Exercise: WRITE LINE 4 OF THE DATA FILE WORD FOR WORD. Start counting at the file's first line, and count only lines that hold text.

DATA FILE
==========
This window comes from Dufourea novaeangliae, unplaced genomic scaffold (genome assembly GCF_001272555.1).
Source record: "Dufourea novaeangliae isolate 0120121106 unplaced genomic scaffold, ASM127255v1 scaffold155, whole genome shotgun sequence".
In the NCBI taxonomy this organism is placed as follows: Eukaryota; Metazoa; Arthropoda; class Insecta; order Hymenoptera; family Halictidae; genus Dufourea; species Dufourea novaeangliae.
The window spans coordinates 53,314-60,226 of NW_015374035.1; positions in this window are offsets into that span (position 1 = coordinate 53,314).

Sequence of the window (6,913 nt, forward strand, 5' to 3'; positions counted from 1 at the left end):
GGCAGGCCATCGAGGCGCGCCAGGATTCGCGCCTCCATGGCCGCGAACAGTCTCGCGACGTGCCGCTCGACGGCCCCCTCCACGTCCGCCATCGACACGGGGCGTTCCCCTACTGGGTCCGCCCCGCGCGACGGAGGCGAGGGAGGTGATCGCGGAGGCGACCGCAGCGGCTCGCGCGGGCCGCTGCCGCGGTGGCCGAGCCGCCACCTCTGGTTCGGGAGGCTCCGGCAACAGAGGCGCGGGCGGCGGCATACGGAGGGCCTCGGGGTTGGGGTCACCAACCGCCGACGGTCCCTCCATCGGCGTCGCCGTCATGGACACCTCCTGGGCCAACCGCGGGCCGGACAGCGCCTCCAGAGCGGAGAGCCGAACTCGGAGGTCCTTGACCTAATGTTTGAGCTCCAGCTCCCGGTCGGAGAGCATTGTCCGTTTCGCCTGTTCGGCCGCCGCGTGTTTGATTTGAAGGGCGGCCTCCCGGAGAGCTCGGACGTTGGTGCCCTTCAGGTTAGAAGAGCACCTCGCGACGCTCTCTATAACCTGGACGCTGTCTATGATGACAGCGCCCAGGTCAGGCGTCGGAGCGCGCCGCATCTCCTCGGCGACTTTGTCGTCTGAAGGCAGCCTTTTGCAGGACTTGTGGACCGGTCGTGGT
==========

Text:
The window spans coordinates 53,314-60,226 of NW_015374035.1; positions in this window are offsets into that span (position 1 = coordinate 53,314).